# show that $\int_{0}^{\infty } \frac{\sin (ax)}{x(x^2+b^2)^2}dx=\frac{\pi}{2b^4}(1-\frac{e^{-ab}(ab+2)}{2})$

show that

$$\int_{0}^{\infty } \frac{\sin (ax)}{x(x^2+b^2)^2}dx=\frac{\pi}{2b^4}\left(1-\frac{e^{-ab}(ab+2)}{2}\right)$$

for $a,b> 0$

I would like someone solve it using contour but also I would to see different solution using different way to solve it

is there any help thanks for all

• This can be solved in the way precisely analogous to what I explained answering your other question, except that now you will also have to take into account the residues at $x=\pm ib$. – Start wearing purple Jul 25 '13 at 0:49

$$\int_0^{\infty} \frac{\sin ax\,dx}{x(x^2+b^2)^2}=\frac{1}{b^4}\left(\int_0^{\infty}\frac{\sin ax}{x}\,dx-\int_0^{\infty}\frac{x\sin ax\,dx}{x^2+b^2}\right)-\frac{1}{b^2}\int_0^{\infty}\frac{x\sin ax\,dx}{(x^2+b^2)^2}$$

The first integral is well known. For any $a>0:$

$$\int_0^{\infty} \frac{\sin ax}{x}\,dx=\frac{\pi}{2}$$

The second, consider:

\begin{aligned}f(t)=\int_0^{ \infty} \frac{x\sin axt\,dx}{x^2+b^2}\,dx \Rightarrow \mathcal{L} \{ f(t)\} &=\int_0^{ \infty}e^{-st}\int_0^{ \infty}\frac{x\sin axt\,dx}{x^2+ b^2}\,dx\,dt\\&=\int_0^{ \infty}\frac{x}{x^2+ b^2}\int_0^{\infty}e^{-st}\sin axt\,dt\,dx\\&=\int_0^{\infty} \frac{ax^2}{(x^2+ b^2)(a^2x^2+s^2)} \,dx\\&= \frac{\pi}{2(s+ab)}\end{aligned}

$$\frac{\pi}{2}\cdot\mathcal{L}^{-1}\left\{ \frac{1}{s+ab}\right\}\Bigg|_{t=1}= \frac{\pi}{2e^{ab}}$$

The third, using the same parameter (call the function $g(t)$ now) one obtains:

\begin{aligned}\mathcal{L} \{ g(t)\} &=\int_0^{ \infty}\frac{x}{(x^2+ b^2)^2}\int_0^{\infty}e^{-st}\sin axt\,dt\,dx\\&=\int_0^{\infty} \frac{ax^2}{(x^2+ b^2)^2(a^2x^2+s^2)} \,dx\\&= \frac{a\pi}{4b(s+ab)^2}\end{aligned}

$$\frac{\pi a}{4b}\cdot\mathcal{L}^{-1}\left\{ \frac{1}{(s+ab)^2}\right\}\Bigg|_{t=1}= \frac{a\pi}{4be^{ab}}$$

Therefore:

$$\int_0^{\infty} \frac{\sin ax\,dx}{x(x^2+b^2)^2}=\frac{\pi}{2b^4}\left(1-\frac{2+ab}{2e^{ab}}\right)$$

• thanks but why that $\int_0^{\infty} \frac{ax^2}{(x^2+ b^2)(a^2x^2+s^2)} \,dx\\= \frac{\pi}{2(s+ab)}$ – mhd.math Jul 25 '13 at 1:21
• @hmedan.mnsh $\frac{ax^2}{(x^2+b^2)(a^2x^2+s^2)}=\frac{a}{a^2b^2-s^2}\left(\frac{1}{1+(x/b)^2}-\frac{1}{1+(ax/s)^2}\right)$. Integrate using $\int_0^{\infty} \frac{dx}{1+(qx)^2}=\frac{\pi}{2q}$ – L. F. Jul 25 '13 at 1:29

You can consider employing the residue theorem. The trick is to use a simple contour despite the pole at $z=0$. A way to attack this is to deform the usual semicircular contour at the origin so as not to include the pole.

Consider first the case $a>0$. Rewrite the integral as

$$\frac12 \int_{-\infty}^{\infty} dx \frac{\sin{a x}}{x (x^2+b^2)^2} = \frac{1}{4 i} \int_{-\infty}^{\infty} dx \frac{e^{i a x} - e^{-i a x}}{x (x^2+b^2)^2}$$

Therefore consider the contour integral

$$\frac{1}{4 i} \oint_C dz \frac{e^{i a z}}{z (z^2+b^2)^2}$$

where $C$ is as described above, a semicircle of radius $R$ in the upper half plane, with a semicircle of radius $\epsilon$ about the origin jutting into the upper half plane. Note then that the pole at the origin is not within $C$.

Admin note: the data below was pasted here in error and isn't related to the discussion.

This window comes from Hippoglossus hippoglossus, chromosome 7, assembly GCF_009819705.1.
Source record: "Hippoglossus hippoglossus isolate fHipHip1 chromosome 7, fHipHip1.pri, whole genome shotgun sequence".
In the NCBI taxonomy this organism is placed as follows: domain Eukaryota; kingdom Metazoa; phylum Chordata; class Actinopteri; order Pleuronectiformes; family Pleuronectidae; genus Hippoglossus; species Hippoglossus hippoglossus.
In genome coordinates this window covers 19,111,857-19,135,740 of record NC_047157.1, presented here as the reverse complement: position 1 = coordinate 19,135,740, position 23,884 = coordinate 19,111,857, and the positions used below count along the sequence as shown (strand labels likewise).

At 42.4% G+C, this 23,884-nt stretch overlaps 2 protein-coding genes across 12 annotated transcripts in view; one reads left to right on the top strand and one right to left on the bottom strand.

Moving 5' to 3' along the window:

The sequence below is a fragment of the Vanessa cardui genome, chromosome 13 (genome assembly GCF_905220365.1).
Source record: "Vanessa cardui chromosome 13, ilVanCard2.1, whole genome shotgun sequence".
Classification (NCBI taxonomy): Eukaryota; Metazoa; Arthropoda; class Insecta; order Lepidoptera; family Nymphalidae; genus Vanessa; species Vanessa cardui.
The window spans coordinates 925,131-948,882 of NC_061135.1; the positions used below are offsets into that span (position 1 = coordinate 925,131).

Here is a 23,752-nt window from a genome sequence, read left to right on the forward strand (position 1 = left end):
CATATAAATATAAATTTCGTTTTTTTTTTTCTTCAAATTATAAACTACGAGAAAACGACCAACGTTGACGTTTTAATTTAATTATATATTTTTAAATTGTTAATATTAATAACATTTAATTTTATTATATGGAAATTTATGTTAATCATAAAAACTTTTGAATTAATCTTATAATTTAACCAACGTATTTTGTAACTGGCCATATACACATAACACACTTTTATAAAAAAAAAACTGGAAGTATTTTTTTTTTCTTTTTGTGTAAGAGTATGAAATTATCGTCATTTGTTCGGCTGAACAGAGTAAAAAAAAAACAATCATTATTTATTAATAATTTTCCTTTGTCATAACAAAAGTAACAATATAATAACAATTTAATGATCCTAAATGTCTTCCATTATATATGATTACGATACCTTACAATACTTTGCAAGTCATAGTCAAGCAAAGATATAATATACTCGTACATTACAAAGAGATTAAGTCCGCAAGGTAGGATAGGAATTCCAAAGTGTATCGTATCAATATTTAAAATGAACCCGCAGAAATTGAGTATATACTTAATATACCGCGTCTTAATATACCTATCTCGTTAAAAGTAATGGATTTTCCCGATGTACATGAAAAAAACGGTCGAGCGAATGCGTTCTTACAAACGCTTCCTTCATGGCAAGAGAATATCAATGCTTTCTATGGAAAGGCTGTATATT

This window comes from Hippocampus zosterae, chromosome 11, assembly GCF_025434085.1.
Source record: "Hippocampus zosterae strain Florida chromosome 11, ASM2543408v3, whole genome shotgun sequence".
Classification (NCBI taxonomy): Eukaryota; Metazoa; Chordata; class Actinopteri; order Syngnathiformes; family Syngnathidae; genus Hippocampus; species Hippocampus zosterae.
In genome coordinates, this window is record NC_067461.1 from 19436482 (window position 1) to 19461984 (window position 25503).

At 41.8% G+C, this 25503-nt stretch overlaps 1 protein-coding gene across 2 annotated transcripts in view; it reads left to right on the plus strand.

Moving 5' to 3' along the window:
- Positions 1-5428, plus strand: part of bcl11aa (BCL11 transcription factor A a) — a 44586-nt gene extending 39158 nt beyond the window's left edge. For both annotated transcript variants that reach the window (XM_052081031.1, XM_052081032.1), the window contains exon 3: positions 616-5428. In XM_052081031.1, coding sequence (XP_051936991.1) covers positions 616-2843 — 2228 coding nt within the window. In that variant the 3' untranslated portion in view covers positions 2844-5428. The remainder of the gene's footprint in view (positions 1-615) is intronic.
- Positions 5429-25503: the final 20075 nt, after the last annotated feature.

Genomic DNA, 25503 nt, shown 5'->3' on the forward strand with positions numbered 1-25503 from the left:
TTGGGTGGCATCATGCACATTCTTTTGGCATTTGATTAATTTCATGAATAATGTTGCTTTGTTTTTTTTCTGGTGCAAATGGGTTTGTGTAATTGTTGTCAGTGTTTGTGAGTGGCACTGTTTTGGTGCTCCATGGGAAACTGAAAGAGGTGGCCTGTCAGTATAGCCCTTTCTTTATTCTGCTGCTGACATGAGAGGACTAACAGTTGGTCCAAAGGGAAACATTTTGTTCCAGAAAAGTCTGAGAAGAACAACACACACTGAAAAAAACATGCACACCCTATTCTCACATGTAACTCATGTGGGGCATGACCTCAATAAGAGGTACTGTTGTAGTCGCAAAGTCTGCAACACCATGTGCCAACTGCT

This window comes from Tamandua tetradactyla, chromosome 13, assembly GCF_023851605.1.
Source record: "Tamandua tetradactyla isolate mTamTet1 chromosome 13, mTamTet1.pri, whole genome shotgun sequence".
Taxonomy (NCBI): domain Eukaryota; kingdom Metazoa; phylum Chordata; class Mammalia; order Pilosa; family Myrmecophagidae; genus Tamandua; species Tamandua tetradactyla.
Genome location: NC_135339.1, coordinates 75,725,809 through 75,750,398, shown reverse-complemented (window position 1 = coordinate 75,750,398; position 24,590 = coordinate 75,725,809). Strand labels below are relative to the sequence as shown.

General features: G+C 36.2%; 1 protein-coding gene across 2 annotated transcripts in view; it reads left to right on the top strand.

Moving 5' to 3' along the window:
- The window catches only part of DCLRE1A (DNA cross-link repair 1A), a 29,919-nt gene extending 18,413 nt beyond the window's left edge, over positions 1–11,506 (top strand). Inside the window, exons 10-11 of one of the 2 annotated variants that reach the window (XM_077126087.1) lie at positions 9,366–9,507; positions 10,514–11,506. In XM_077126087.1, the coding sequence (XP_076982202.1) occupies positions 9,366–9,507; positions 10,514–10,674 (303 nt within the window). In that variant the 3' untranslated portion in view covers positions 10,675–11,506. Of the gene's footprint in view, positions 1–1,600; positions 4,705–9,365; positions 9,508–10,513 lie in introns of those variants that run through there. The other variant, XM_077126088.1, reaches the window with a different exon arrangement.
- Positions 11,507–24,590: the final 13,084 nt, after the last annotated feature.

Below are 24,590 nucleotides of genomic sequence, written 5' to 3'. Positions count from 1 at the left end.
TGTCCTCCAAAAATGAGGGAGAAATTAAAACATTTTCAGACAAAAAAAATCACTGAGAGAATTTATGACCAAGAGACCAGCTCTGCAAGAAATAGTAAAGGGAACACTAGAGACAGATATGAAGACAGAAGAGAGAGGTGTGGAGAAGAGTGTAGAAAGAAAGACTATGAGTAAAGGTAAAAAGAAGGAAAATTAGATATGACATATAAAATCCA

Then the above contour integral is equal to

$$\frac{1}{4 i} \int_{-R}^{-\epsilon} dx \frac{e^{i a x}}{x (x^2+b^2)^2} + \frac{\epsilon}{4} \int_{\pi}^0 d\phi \, e^{i \phi} \frac{e^{i a \epsilon e^{i \phi}}}{\epsilon e^{i \phi} (\epsilon^2 e^{i 2 \phi}+b^2)^2} + \frac{1}{4 i} \int_{\epsilon}^{R} dx \frac{e^{i a x}}{x (x^2+b^2)^2} + \\ \frac{R}{4} \int_0^{\pi} d\theta\, e^{i \theta} \frac{e^{i a R e^{i \theta}}}{R e^{i \theta} (R^2 e^{i 2 \theta}+b^2)^2}$$

We take the limit as $R \to \infty$ and $\epsilon \to 0$ and the contour integral then becomes

$$\frac{1}{4 i} PV \int_{-\infty}^{\infty} dx \frac{e^{i a x}}{x (x^2+b^2)^2} -\frac{\pi}{4 b^4}$$

where $PV$ denotes the Cauchy principal value. Note that the fourth integral vanishes as

$$\frac{1}{R^4} \int_0^{\pi} d\theta \, e^{-a R \sin{\theta}} \le \frac{2}{R^4} \int_0^{\pi/2} d\theta \, e^{-2 a R \theta/\pi} = \frac{\pi}{R^5}\frac{1-e^{-a R}}{a}$$

The contour integral is also equal to $(1/(4 i)) i 2 \pi$ times the residue of the integrand at the pole $z=i b$. Because we have a double pole, the residue has value

\begin{align}\frac{d}{dz} \left [ \frac{e^{i a z}}{z (z+i b)^2}\right ]_{z=i b} &= -\left (\frac{a b+2}{4 b^4} \right ) e^{-a b}\end{align}

Therefore

$$\frac{1}{4 i} PV \int_{-\infty}^{\infty} dx \frac{e^{i a x}}{x (x^2+b^2)^2} = \frac{\pi}{4 b^4} \left [1-\frac12 (2+a b) e^{-a b} \right ]$$

when $a>0$. Similarly, one may find that, for $a>0$:

$$\frac{1}{4 i} PV \int_{-\infty}^{\infty} dx \frac{e^{-i a x}}{x (x^2+b^2)^2} = -\frac{\pi}{4 b^4} \left [1-\frac12 (2+a b) e^{-a b} \right ]$$

(Note that the contour integral in this case is $(1/(4 i) (-i 2 \pi)$ times the residue at $z=-i b$ because the contour in the lower half plane is taken clockwise rather than counterclockwise.) Therefore, for $a>0$,

$$\int_0^{\infty} dx \frac{\sin{a x}}{x (x^2+b^2)^2} = \frac{\pi}{2 b^4} \left [1-\frac12 (2+a b) e^{-a b} \right ]$$

• and also picture of contour for this integral when you back to home please and thanks – mhd.math Jul 29 '13 at 16:05

$$\int_{0}^{\infty } \frac{\cos (tx)}{x^2+b^2}dx=\frac{\pi}{2}\frac{e^{-tb}}{b}$$

Now, all you need is integrate the result with respect to $t$ from $t=0$ to $t=a$ and differentiate it with respect to $b$

• Nice observation! – L. F. Jul 29 '13 at 14:12
• but is there a link to prove $$\int_{0}^{\infty } \frac{\cos (tx)}{x^2+b^2}dx=\frac{\pi}{2}\frac{e^{-tb}}{b}$$ ?? or if you can added to your answer – mhd.math Jul 29 '13 at 15:47
• @hmedan.mnsh i added a link – Martin Gales Jul 30 '13 at 12:59

Here is a related hint. First, note that

$$\int_{0}^{\infty } \frac{\sin (ax)}{x(x^2+b^2)^2}dx=\frac{1}{2}\int_{-\infty}^{\infty } \frac{\sin (ax)}{x(x^2+b^2)^2}dx .$$

Now, you can consider the complex integral

$$\int_{C} \frac{e^{iaz}}{z(z^2+b^2)^2}dz.$$